The evolutionary history of hermit crabs (Paguroidea) has been unraveling over the last 15 years. While claws were mainly reported before then, dozens of species based on millimeter-sized carapaces have been discovered and described since 2008.
Bama Bug Fest will return in-person to celebrate the diversity and benefits of arthropods at the Alabama Museum of Natural History on April 9. What hatched as a small nature-themed museum event a few years ago has metamorphosed into the Bama Bug Fest, a community celebration of “bugs.”
On Saturday, March 26, a class field trip was scheduled for students enrolled in the undergraduate Paleontology & Society course offered through the selective Blount Scholars Program at the University of Alabama. The classic fossil locality Harrell Station Paleontological Site in Dallas County was the destination of this trip.
Bama Bug Fest is returning to an in-person event this year on April 9, 2022 at a NEW location: the Alabama Museum of Natural History!
Specimens in the paleontology collections of The University of Alabama Museums in Mary Harmon Bryant Hall get used for a variety of purposes such as scientific research, exhibits, teaching, and for outreach events.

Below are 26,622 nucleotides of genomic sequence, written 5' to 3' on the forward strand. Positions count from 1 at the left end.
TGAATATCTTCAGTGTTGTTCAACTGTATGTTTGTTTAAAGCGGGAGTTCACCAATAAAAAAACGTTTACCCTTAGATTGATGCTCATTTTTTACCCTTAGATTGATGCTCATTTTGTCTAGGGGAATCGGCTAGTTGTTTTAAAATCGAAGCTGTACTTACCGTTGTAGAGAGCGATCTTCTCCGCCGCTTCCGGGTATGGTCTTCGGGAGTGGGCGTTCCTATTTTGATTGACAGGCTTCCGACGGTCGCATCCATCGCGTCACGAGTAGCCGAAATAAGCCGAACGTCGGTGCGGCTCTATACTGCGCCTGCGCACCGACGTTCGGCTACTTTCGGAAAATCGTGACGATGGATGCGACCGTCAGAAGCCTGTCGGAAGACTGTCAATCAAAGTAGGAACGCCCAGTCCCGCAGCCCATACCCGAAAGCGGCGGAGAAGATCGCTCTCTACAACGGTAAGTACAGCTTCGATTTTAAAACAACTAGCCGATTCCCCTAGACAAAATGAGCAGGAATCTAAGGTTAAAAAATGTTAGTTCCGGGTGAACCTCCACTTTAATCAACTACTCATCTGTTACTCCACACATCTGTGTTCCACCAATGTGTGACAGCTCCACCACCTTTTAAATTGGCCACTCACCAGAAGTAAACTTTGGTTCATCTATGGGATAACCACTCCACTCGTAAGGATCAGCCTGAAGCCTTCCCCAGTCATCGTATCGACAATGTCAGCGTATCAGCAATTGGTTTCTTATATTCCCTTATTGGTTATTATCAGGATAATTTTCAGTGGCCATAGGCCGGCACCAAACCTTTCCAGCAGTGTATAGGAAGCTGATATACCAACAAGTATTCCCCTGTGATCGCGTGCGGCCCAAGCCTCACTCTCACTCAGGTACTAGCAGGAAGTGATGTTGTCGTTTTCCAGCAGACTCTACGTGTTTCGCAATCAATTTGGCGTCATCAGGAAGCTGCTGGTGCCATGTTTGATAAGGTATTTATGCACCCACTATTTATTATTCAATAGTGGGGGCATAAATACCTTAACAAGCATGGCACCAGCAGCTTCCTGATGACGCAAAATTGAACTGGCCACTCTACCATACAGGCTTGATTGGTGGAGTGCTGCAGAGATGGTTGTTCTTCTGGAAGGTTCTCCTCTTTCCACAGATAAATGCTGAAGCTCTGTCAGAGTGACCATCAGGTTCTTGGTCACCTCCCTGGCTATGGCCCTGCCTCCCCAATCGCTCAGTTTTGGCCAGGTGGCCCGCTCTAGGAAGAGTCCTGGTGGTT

Dr. Harry L. “Bing” Blewitt, a retired chemistry professor at The University of Alabama, has been a volunteer in the paleontology collections at The University of Alabama Museums since 1999.
Over the last two months, two new books on parasitism in the fossil record were published as part of the Topics in Geobiology series. The last one appeared online on 1 January 2022.
Over the last decade, parasites in the marine fossil record have been increasingly studied. The scientific community has shown that part of the lack of knowledge about marine parasites in deep time is simply due to a lack of research.
The University of Alabama lost one of its legends on December 26, 2021. Professor Edward O. Wilson was a giant in many ways.
This story is part 11 of the AL.com series “Ancient Alabama,” examining the natural forces that made Alabama what it is over the past 500 million years, and how those forces still shape the state today.